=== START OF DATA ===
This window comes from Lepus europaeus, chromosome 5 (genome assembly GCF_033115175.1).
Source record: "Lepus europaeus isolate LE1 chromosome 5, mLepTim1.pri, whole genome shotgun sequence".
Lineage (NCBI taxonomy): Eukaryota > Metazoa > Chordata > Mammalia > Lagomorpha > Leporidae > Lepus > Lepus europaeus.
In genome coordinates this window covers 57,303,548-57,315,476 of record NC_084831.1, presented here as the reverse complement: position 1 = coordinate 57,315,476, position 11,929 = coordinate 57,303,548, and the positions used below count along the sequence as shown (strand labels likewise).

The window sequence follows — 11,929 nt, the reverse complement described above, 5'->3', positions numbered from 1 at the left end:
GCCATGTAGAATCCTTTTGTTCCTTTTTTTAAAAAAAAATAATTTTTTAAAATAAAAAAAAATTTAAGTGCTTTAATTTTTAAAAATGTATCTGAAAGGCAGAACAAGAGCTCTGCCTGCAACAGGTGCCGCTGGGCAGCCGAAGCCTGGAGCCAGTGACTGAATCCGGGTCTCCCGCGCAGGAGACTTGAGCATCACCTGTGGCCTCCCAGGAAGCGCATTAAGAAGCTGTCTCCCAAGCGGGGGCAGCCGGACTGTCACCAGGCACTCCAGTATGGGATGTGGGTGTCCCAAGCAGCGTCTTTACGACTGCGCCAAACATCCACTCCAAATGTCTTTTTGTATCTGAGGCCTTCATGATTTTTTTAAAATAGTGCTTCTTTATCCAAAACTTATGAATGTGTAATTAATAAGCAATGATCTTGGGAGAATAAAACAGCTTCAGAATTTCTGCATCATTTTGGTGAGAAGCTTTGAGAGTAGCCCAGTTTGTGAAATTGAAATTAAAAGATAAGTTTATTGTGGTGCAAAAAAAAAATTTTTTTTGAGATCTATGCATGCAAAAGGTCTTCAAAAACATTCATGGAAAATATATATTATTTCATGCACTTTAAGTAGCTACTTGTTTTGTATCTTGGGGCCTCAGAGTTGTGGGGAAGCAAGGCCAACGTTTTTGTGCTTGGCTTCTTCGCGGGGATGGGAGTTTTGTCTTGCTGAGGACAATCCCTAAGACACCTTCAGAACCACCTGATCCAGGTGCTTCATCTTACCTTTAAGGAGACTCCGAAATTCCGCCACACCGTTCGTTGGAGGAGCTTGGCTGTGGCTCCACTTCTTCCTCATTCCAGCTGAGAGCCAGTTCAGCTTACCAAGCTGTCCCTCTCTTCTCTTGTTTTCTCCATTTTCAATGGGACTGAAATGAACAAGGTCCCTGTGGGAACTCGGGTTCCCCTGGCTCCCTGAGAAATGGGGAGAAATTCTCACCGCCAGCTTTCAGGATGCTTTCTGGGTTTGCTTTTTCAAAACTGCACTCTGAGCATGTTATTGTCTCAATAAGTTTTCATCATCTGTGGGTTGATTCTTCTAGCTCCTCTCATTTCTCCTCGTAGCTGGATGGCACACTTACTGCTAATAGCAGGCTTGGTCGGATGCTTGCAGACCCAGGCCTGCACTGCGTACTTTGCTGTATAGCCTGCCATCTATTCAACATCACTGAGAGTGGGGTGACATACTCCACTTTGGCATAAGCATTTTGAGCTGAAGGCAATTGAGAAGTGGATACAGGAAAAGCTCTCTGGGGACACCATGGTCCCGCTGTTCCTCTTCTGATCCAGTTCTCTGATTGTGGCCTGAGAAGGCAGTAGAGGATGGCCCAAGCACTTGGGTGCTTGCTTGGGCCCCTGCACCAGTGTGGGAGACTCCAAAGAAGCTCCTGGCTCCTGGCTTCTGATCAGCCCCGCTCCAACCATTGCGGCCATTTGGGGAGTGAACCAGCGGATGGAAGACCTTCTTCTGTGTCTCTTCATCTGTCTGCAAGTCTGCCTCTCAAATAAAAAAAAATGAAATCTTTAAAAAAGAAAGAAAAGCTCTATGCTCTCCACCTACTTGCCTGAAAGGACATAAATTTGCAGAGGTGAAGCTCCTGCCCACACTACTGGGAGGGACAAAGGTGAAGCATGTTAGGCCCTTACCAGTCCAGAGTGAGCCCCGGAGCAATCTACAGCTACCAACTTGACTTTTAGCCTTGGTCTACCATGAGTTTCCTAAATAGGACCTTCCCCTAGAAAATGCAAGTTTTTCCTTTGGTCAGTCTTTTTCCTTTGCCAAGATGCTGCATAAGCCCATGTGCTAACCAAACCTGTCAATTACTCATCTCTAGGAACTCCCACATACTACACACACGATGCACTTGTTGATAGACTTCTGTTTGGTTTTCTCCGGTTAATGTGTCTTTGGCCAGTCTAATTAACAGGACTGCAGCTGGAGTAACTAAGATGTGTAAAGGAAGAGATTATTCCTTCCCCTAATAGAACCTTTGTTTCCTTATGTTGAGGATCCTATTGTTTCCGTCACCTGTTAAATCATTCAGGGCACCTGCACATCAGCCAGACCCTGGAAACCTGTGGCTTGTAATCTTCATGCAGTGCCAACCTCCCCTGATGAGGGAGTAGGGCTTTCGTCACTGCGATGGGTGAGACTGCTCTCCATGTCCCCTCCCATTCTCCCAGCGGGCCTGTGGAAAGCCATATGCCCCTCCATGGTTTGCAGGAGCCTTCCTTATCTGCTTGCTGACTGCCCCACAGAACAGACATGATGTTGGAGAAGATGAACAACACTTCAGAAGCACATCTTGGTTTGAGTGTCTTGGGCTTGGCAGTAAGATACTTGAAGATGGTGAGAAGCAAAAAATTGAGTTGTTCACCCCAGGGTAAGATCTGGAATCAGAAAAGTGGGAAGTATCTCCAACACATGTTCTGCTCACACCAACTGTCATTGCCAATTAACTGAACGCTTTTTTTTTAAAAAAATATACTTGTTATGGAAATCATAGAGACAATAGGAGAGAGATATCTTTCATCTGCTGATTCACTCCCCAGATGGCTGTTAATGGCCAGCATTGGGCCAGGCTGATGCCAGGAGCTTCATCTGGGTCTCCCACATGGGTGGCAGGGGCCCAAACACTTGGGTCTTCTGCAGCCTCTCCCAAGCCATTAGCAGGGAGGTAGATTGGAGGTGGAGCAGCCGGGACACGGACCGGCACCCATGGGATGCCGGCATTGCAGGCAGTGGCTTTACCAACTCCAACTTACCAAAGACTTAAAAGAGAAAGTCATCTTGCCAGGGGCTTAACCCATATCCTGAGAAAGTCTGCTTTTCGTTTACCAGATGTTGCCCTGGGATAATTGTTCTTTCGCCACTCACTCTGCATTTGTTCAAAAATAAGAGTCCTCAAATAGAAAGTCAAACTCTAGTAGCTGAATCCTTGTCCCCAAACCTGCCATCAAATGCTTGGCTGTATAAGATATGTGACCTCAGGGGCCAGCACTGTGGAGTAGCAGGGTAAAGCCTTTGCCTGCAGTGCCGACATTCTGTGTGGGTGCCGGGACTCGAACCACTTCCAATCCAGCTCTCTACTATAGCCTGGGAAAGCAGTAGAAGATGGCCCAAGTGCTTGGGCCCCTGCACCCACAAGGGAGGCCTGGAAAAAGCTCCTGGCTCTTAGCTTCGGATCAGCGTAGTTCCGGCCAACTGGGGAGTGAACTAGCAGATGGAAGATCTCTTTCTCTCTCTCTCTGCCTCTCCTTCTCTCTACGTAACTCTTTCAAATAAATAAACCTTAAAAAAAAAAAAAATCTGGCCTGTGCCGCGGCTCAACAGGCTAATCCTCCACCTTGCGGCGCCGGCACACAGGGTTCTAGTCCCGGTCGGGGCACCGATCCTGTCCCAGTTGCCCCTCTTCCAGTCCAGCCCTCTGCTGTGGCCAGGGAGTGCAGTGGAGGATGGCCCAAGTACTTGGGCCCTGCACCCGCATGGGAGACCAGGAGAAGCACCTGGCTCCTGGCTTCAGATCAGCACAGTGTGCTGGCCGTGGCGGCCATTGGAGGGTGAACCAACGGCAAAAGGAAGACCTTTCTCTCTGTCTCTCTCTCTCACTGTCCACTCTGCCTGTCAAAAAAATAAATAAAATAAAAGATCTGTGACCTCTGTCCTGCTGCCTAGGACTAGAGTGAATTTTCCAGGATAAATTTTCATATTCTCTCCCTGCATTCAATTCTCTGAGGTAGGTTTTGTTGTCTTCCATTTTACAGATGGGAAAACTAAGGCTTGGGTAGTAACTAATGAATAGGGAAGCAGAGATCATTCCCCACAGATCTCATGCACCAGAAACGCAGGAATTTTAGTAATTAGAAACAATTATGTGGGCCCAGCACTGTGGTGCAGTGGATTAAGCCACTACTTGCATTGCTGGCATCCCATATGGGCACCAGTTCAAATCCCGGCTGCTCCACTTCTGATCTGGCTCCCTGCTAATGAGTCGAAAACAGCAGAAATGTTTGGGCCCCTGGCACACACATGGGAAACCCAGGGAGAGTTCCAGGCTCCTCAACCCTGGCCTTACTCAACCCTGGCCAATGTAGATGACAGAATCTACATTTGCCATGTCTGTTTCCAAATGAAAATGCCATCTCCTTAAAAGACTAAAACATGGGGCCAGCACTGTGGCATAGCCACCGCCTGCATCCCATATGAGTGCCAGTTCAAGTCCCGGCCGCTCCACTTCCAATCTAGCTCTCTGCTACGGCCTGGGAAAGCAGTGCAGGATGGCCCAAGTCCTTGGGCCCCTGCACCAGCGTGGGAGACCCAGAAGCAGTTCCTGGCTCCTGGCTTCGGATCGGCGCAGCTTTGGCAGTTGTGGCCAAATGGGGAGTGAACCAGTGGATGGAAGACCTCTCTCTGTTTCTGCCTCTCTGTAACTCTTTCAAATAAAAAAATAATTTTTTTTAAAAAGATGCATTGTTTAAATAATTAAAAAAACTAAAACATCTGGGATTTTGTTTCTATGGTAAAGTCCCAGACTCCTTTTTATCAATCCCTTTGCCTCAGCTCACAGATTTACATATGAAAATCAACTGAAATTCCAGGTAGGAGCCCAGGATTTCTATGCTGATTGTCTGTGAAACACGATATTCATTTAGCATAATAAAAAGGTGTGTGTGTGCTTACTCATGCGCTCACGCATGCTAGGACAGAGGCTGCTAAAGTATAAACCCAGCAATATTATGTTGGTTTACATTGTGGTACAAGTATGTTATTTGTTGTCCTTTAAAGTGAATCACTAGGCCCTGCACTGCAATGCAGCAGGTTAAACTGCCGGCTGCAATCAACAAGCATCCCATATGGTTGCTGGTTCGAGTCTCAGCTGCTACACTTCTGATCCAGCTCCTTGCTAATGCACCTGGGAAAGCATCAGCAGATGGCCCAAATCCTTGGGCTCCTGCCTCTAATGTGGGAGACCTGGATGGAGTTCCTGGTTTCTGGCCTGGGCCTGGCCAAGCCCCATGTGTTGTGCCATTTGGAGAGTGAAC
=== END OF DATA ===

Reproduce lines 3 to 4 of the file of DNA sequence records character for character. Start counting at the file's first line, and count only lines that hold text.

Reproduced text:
Lineage (NCBI taxonomy): Eukaryota > Metazoa > Chordata > Mammalia > Lagomorpha > Leporidae > Lepus > Lepus europaeus.
In genome coordinates this window covers 57,303,548-57,315,476 of record NC_084831.1, presented here as the reverse complement: position 1 = coordinate 57,315,476, position 11,929 = coordinate 57,303,548, and the positions used below count along the sequence as shown (strand labels likewise).